Army identifies six soldiers killed in Afghanistan helicopter crash
Two U.S. UH-60 Black Hawks and a U.S. CH-47 Chinook prepare to land Nov. 24, 2013, on Camp Commando near Kabul, Afghanistan.
Stars and Stripes
KABUL — Five of the soldiers killed in a helicopter crash in southern Afghanistan on Tuesday were with the 1st Infantry Division based at Fort Riley, Kan., and the sixth was with the 2nd Cavalry Regiment based in Vilseck, Germany, the Defense Department announced.
The six were killed when their UH-60 Black Hawk helicopter went down in Naw Bahar district in Zabul province. Officials haven’t announced the cause of the crash, but say they don’t believe it was caused by enemy fire. There was one survivor, who hasn’t been named.
A DOD news release identified those killed as: Chief Warrant Officer 2 Randy L. Billings, 34, of Heavener, Okla.; Chief Warrant Officer 2 Joshua B. Silverman, 35, of Scottsdale, Ariz.; Sgt. Peter C. Bohler, 29, of Willow Spring, N.C.; Sgt. 1st Class Omar W. Forde, 28, of Marietta, Ga.; Staff Sgt. Jesse L. Williams, 30, of Elkhart, Ind.; and Spc. Terry K. D. Gordon, 22, of Shubuta, Miss.
Billings, Silverman and Bohler all were assigned to the 3rd Assault Helicopter Battalion, 1st Aviation Regiment, 1st Combat Aviation Brigade, 1st Infantry Division. Forde was assigned to the brigade’s Headquarters and Headquarters Company, and Gordon was assigned to the 1st Squadron, 6th Cavalry Regiment.
The Wichita Eagle quoted Maj. Gen. Paul E. Funk II, commander of 1st ID and Fort Riley, saying, “We offer our heartfelt condolences to the families and friends of these Big Red One soldiers … We stand ready to support them, and I urge our community and nation, while remembering their sacrifices this holiday season, to do the same.”
The crash, which is still under investigation, made Dec. 17 the deadliest day for NATO troops in six months, since a suicide attack on a base killed seven Georgian soldiers.
Williams was assigned to Headquarters and Headquarters Troop, Regimental Support Squadron, 2nd Cavalry Regiment, based in Vilseck, Germany. He had just been promoted to staff sergeant Dec. 1, according to U.S. Army Europe. He was on his third deployment and had joined the military to work on computers, his mother, Debbie Bussard Passerallo, told The Elkhart Truth.
“He didn’t let things get him down,” Passerallo told the paper. “When he was a friend, he was a friend forever.”
What he loved most was spending time with his 6-year-old daughter, Madison, her mother, Amanda Caldwell, told the paper. But he also loved the military, she said, according to the Truth. “He didn’t want to do anything else.”
Billings had been in the military for 16 years, having joined right after high school, according to local media. An only son, Billings loved serving, KJRH-TV in Tulsa quoted his uncle, Hurschel Billings, as saying. “Every time he came back, he couldn’t wait to go back,” the uncle was quoted as saying.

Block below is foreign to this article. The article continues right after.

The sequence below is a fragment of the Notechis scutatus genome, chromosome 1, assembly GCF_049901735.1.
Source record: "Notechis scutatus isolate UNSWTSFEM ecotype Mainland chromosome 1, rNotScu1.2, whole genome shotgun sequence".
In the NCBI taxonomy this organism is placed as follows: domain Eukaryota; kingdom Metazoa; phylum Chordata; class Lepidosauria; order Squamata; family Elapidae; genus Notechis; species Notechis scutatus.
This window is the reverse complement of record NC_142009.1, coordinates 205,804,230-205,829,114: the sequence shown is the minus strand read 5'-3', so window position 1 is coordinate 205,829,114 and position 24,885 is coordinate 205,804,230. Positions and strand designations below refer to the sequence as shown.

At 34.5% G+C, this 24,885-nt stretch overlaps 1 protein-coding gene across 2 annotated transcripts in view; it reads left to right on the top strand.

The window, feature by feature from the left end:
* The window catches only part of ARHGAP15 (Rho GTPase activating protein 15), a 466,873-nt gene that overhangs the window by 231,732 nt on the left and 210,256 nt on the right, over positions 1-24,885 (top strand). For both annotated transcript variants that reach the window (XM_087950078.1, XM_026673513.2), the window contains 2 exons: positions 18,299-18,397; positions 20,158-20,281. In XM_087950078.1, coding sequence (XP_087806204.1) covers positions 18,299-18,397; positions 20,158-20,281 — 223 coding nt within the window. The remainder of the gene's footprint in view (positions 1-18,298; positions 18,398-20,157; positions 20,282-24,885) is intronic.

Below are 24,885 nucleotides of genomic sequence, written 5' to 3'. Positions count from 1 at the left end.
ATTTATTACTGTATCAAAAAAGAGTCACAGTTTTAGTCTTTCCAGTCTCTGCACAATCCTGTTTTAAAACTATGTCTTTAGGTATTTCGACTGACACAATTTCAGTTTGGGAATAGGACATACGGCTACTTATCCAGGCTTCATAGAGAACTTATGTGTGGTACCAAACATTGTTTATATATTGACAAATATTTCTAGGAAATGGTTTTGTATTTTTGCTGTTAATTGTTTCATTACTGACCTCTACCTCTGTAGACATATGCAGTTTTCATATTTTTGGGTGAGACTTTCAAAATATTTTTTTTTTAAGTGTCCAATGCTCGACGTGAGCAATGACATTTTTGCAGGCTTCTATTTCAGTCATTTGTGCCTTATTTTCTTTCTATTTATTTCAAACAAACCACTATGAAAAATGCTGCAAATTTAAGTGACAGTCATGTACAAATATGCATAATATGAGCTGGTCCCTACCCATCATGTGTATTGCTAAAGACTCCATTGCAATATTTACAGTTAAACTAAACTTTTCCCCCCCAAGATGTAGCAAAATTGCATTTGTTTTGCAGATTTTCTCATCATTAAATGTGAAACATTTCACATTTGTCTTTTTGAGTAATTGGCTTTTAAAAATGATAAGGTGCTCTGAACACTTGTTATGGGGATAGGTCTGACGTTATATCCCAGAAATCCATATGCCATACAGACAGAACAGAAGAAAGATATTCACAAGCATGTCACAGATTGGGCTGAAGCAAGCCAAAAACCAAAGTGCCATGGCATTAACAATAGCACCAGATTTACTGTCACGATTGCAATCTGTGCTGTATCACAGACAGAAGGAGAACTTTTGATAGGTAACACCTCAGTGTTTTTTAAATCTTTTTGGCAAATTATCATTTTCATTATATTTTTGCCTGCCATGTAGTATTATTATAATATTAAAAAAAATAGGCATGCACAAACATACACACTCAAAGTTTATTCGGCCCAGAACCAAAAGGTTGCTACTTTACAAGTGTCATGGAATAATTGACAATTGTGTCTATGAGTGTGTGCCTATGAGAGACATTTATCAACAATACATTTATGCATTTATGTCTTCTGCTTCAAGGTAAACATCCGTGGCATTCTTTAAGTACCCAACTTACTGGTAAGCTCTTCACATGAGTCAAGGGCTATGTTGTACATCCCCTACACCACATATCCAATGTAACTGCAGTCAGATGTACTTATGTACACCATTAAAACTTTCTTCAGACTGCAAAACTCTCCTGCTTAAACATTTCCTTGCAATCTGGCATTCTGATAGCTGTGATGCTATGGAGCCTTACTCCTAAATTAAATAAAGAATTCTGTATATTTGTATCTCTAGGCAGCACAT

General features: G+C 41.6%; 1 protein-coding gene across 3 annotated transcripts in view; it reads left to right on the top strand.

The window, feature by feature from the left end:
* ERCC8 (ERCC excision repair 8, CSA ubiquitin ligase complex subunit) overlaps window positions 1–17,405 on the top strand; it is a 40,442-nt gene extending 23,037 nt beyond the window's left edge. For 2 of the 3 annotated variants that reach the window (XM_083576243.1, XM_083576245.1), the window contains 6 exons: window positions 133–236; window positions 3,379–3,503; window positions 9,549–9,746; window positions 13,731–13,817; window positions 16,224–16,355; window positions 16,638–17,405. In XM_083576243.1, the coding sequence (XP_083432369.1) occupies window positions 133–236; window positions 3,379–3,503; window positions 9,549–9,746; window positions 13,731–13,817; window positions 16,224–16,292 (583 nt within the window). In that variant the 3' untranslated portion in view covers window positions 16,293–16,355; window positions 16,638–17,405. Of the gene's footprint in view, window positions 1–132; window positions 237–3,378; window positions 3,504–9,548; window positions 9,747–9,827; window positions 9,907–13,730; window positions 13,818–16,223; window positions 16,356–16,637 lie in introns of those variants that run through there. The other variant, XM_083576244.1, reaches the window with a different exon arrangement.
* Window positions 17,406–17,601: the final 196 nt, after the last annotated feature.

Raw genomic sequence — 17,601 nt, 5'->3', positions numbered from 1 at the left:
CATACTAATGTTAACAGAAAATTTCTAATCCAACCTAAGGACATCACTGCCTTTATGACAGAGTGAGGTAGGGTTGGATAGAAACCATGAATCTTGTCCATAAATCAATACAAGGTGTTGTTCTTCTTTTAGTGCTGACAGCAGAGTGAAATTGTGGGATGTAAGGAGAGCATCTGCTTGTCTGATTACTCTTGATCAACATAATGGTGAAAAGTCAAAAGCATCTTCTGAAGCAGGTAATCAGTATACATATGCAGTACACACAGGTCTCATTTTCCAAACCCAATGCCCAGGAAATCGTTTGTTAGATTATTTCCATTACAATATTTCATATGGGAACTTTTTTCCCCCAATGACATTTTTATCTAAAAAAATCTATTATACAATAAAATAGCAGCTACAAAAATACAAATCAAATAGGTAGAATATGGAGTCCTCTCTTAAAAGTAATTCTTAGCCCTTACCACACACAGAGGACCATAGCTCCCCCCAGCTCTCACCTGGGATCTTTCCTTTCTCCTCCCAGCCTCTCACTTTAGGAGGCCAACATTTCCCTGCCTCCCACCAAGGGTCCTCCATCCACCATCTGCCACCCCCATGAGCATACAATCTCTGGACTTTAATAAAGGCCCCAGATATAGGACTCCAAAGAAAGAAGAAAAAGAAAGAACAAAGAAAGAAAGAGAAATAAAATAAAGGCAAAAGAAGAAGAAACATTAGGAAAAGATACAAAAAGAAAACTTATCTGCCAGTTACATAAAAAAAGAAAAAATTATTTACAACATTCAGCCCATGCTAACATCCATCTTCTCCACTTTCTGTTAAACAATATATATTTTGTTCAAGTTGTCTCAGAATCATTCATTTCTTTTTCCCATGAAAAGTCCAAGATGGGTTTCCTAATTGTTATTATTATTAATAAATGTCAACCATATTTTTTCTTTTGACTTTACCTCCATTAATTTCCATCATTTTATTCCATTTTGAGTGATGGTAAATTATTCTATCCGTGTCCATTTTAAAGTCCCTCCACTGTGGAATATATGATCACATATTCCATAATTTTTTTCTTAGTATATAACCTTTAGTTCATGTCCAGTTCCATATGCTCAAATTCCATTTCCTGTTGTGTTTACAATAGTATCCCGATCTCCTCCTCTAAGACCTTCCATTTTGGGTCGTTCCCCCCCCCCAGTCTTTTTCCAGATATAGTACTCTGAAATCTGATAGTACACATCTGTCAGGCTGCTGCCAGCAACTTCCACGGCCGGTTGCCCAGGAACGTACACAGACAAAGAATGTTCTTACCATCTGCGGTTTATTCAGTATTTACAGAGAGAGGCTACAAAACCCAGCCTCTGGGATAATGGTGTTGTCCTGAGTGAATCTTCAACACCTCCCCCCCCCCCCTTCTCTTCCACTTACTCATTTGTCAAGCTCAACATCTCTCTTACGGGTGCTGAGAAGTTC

Silverman spent much of his youth in St. Louis, according to the St. Louis Jewish Light. His boyhood friend, Matthew Litwack, told the Light that Silverman “did his own thing and people gravitated around him.” He was well-liked, and caring, Litwack said.
Silverman’s Facebook posts while deployed to Afghanistan always contained humor, the Light quoted Litwack as saying.
“That was Josh,” Litwack told the Light. “He always could see the positive in the negative.”
Bohler was the eldest of three siblings and came from a family with a history of military service, the News & Observer reported. The paper said Bohler’s father, Peter, was also in the Army; his great-grandfather served in Europe in World War I; his grandfather was in the Army during World War II; and a great-uncle was in the Air Force during the Korean War.
At 22, Gordon was the youngest of those killed. He was a member of the Junior ROTC throughout high school, according to the Meridian Star, which quoted Quitman High School Principal Michael McDonald. “Terry always wanted to go into the Army,” McDonald told the Meridian Star.
The Atlanta Journal-Constitution recalled that Forde was a varsity football player in high school before joining the Army eight years ago. He left behind a wife and two sons, ages 5 and 17 months, the paper reported.
His high school coach, Scott Jones, told the AJC that Forde was his pride and joy in 28 years of coaching and teaching.
“It doesn’t surprise me at all that he was serving his country because he was selfless and very committed to what he did,” Jones told the AJC.
Stars and Stripes reporter Michael Darnell contributed to this report.